The Resonance Tube

The "resonance tube" is a device found on all modern clarinets, covered by the register key pad.

The resonance tube has gone through some changes over the years. Let's check it out!

A unique aspect of the clarinet is that it has not one, but two holes on the rear of the instrument - one covered by the thumb, and the other covered by a key operated by that same thumb.

Early clarinets had a rear register key that covered a hole that was cut flush, directly into the body, like any other tone hole. The register key was in this way just like any other key on the instrument, and enjoyed no special treatment.

Instrument making technology improved as the years progressed, and more and more keys began to be added. One of the developments that came with that was the introduction of the resonance tube.

The reason for its existence is due to a simple compromise between a correctly sized hole and a clear upper register, as will be explained soon.

This tube is longer than the body wall is thick, forcing it to either protrude in or out of the bore.

The resonance tube came into play when so many keys had been added that the so-called "Simple System" key system was instituted. This precursor to the Albert System pioneered a register key that protruded out of the clarinet bore. In addition, the hole for this was in front of the clarinet, and was closed by a "wrap-around" register key, which (usually) gracefully curved its way around the body of the instrument to the front. This out-protruding resonance tube with wrap-around register key was the new golden standard, and was used in all Simple System, Albert System, and some earlier Boehm System clarinets.

The reason for the outward protrusion was due in large part to intonation concerns. Technology had improved so much that actual scientific care could now be taken towards producing clarinets with the best and most accurate intonation possible. It was discovered that a flush register hole would produce throat-tone notes that were slightly too sharp. In order to correct this, the protruding resonance tube was invented, allowing the throat-tone notes to be lowered into tune. In a perfect world, the Bb tone hole, which is first note that can be played with use of the register key, would be as large as the A or Ab tone holes. Unfortunately, if this was done, the upper register would exhibit an airy and unpleasing tonality. In order to compromise, a tube was added to the register hole in order to create the "illusion" of a larger tone hole for the Bb. The tube - which was still too small in diamater to really "work," helped the Bb be played in tune and still sound (relatively) pleasing. Since the physical hole was still narrow, the upper register could be played clearly.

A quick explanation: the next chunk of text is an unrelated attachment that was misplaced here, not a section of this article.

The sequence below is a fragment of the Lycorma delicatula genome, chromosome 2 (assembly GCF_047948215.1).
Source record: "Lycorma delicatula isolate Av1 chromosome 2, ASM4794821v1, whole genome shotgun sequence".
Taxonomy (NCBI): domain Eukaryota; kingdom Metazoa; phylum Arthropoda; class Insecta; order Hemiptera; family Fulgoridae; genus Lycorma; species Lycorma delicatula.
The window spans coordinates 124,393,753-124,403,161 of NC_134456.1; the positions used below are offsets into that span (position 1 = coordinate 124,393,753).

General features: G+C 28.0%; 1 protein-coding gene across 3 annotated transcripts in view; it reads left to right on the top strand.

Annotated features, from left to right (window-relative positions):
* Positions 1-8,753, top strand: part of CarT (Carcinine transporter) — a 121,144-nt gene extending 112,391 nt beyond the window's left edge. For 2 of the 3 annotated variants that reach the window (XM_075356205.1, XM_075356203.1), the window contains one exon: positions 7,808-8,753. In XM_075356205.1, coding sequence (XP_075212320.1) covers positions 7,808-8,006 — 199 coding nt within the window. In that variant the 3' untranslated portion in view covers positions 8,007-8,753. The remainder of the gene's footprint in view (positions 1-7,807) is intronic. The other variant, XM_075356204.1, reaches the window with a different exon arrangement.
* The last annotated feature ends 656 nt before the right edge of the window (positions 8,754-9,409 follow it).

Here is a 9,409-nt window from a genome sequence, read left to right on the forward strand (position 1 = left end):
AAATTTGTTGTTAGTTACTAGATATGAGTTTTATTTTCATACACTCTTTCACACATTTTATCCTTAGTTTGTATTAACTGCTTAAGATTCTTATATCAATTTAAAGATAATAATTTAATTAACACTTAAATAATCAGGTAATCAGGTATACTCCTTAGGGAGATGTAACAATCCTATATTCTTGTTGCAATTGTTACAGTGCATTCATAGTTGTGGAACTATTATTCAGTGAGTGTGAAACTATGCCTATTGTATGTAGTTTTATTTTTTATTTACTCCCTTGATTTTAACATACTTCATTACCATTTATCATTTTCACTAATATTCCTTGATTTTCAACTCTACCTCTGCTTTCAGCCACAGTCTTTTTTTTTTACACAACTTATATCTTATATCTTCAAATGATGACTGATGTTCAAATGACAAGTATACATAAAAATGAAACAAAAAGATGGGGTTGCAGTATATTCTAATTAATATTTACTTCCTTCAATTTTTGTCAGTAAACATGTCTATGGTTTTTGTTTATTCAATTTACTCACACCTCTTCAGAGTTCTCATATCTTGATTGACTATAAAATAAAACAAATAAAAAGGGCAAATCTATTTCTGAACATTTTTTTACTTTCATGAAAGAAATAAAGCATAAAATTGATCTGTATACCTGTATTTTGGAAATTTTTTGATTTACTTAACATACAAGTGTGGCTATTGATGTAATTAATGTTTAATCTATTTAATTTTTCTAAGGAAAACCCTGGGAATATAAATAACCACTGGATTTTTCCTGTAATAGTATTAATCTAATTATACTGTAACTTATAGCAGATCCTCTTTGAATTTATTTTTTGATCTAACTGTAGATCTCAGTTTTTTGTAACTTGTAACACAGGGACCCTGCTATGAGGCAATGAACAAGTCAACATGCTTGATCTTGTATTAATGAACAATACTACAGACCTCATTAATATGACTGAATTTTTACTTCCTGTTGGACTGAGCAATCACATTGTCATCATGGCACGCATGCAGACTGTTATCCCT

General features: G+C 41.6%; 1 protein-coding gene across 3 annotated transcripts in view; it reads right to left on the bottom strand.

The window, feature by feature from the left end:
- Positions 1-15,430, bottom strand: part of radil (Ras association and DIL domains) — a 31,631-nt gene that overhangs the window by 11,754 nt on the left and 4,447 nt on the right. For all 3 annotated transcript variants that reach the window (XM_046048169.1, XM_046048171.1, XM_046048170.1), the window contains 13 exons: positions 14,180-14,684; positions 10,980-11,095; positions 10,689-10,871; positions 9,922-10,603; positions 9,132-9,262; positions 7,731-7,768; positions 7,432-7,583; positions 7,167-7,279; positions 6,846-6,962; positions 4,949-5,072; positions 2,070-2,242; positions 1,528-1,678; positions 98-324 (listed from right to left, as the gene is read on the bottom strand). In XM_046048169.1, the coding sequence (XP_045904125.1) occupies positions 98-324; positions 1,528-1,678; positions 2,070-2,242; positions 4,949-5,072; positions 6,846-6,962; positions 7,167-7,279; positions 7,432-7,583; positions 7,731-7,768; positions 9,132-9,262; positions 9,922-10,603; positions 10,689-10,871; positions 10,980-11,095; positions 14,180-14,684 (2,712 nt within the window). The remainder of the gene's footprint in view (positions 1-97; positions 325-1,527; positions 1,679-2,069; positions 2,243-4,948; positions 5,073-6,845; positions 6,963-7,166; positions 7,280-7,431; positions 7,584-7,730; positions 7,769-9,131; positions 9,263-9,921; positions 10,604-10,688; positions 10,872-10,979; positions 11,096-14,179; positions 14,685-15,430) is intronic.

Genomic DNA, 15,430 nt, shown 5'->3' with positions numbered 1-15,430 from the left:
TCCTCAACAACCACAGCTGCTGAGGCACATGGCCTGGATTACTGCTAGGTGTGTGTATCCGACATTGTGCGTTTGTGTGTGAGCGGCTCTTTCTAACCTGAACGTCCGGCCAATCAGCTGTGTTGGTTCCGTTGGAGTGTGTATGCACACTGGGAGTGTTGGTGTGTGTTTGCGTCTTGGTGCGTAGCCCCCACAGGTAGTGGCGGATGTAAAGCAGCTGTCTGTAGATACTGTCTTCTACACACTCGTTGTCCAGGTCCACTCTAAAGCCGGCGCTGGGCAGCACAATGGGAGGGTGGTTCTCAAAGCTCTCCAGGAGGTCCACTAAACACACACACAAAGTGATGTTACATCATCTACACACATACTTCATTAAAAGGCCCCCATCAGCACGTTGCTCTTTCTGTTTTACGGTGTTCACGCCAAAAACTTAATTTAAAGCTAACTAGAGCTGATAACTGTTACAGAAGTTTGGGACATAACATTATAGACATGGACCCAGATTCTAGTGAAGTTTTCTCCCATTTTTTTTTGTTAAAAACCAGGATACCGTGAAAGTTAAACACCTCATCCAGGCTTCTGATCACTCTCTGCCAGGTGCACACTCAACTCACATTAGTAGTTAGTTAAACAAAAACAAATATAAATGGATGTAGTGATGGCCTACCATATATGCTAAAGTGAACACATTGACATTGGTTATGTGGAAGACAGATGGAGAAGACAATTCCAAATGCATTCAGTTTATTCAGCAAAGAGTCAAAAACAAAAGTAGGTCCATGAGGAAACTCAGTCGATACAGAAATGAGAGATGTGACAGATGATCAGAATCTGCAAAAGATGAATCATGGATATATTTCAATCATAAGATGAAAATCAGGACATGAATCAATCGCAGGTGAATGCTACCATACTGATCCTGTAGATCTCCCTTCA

It essentially came down to this: either the clarinet has one "bad" note, or an entire register of "bad" notes. The brains chose to sacrifice the one for the good of the whole.

The position of the register hole was moved from the back to the front due to physical concerns - it was unfeasible for a rear-hole to be reasonably opened by the thumb. Simple lever physics meant that the only way for the hole to be able to be opened far enough with the thumb was to move the hole to the front, allowing the thumb to have more leverage to lift the key higher.

It is unknown why the resonance tube extended outward instead of inward.

By about 1920, the wrap-around register key was all but dead, possibly due in some part to the fact that the Boehm System had almost fully replaced the Albert in most Western settings. Although early Boehm System clarinets often had wrap-around register keys, by the mid-1920s that practice was all but extinct.

Instead, the register key returned to the rear of the instrument - back to its roots. And instead of the resonance tube protruding out of the body, it now protruded inwards. It is unknown exactly why this occurred. Perhaps it had to do with the fragility of a long, curvy key that had a tendency to easily get bent if the musician was not careful in assembling or transporting the instrument. Or perhaps it was because it was more difficult to keep the key in good adjustment.

Whatever the reason, the key now returned to the back. This time, the brains decided to push the resonance tube into the bore of the instrument. This allowed the key to be reasonably actuated by the thumb while retaining its position on the rear of the clarinet. This key was now shorter, stronger, and much less likely to be bent out of adjustment.

However, in spite of all of the advances, the "bad Bb" has never been fully solved on a large scale. Even with the longer resonance tube, the simple physics dictate that the Bb will always sound more airy and less pleasing than almost every other note on the clarinet.

There have been several attemptes to fix this while retaining the integrity of the rest of the clarinet. All have failed to catch on. To read more about these failed - but brilliant - attempts to reform the Bb, please check out these articles: